When I think of this quality, I think of my friend Eric. Eric is comfortable and confident in who he is. Instead of trying to impress you, he simply expresses who he is and lets a relationship emerge from there. He's the kind of guy who can walk into a restaurant in a town he's visiting, and by the time he's finished his order of wings, he's made a new friend and learned some insider information about the area.
When we become God's friend, we find both the freedom to be ourselves and the security to know that as God's friend we won't be alone in any battle.
In their song, "Perfection," the band, @Switch, helps us see where friendship in God transforms how we see ourselves and how we show up in the world. "When all I see are the flaws, You see perfection, perfection. I learn slowly, but You're teaching me to love myself, myself. Starting to believe You want me like nobody else."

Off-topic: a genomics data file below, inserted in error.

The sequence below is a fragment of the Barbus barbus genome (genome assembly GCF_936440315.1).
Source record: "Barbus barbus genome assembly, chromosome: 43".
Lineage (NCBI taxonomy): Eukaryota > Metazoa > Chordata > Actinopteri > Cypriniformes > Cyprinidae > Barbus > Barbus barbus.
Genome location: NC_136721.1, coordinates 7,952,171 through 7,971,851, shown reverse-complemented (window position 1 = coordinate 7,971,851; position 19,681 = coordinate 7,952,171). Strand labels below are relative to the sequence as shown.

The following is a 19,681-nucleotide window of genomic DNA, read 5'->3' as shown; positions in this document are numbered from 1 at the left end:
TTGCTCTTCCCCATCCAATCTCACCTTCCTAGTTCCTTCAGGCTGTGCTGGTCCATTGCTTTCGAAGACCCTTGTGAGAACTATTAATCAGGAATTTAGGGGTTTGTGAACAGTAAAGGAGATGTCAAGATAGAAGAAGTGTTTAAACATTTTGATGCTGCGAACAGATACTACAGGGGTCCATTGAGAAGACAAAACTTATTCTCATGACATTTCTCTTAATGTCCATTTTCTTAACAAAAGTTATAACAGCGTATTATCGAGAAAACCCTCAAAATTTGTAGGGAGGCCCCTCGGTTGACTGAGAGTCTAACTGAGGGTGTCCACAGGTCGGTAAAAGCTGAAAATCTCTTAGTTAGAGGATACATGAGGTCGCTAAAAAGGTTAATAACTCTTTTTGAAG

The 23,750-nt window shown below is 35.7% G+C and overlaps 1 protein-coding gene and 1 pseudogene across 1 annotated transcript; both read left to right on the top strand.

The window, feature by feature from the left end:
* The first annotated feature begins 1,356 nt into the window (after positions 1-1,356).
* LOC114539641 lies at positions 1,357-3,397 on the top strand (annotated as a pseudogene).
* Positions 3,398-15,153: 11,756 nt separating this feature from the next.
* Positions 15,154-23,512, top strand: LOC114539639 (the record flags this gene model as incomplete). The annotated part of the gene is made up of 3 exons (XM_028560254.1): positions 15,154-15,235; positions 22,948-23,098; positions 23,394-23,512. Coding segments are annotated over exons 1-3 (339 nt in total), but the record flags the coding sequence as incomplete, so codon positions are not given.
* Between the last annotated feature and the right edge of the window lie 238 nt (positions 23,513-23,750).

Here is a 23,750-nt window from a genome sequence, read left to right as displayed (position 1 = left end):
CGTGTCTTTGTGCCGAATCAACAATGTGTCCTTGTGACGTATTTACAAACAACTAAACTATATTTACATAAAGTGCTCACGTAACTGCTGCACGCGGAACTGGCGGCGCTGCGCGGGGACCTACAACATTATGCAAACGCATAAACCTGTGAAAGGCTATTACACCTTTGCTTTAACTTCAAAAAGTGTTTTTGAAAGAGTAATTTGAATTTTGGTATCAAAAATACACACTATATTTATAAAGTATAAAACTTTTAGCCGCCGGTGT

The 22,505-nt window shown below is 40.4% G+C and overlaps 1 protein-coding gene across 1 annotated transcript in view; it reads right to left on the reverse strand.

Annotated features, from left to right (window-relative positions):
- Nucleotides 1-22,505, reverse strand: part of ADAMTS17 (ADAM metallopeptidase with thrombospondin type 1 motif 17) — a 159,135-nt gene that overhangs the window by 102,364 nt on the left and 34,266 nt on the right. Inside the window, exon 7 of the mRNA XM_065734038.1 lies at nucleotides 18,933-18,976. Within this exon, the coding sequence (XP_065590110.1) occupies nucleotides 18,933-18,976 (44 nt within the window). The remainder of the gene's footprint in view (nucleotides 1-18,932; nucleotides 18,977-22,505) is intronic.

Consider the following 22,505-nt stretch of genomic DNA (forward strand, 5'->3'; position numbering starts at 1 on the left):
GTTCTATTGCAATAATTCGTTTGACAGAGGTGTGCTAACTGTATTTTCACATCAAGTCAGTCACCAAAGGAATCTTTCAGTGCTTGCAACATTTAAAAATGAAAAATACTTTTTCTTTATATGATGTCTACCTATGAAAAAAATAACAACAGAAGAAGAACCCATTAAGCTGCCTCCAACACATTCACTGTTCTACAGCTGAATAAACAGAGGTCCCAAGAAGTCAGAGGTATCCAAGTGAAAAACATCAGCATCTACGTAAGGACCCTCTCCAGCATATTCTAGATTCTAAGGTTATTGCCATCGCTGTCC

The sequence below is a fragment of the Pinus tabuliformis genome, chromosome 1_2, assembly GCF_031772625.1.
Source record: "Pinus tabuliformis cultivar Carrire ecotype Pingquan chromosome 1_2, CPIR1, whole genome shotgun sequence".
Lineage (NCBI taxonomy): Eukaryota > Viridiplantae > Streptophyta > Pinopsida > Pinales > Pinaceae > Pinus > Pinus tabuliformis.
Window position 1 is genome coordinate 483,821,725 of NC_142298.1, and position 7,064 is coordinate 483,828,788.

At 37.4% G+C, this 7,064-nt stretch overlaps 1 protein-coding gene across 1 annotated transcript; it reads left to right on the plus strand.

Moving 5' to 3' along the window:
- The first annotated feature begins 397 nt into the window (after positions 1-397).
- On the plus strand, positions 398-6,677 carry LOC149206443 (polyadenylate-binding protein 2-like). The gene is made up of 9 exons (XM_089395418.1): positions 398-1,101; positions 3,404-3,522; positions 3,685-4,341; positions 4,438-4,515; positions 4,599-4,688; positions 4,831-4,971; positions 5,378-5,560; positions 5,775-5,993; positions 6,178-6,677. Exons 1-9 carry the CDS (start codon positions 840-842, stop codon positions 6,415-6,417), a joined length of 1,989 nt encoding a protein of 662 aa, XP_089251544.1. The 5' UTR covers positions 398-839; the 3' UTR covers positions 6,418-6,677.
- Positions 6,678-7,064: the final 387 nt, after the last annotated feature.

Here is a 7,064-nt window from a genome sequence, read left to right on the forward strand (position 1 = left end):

Being God's friend is a high calling, as his brother James discovered. But, there are great promises and a life-changing presence that come with that calling. God's friends have all they need to do all that God wants to do in and through them.
Scott Savage is a pastor and a writer. He leads Cornerstone Church in Prescott, Arizona. Scott is married to Dani and they are the parents of three "little savages." He loves helping hurting people forgive others through his Free to Forgive course and you can read more of his writing at scottsavagelive.com.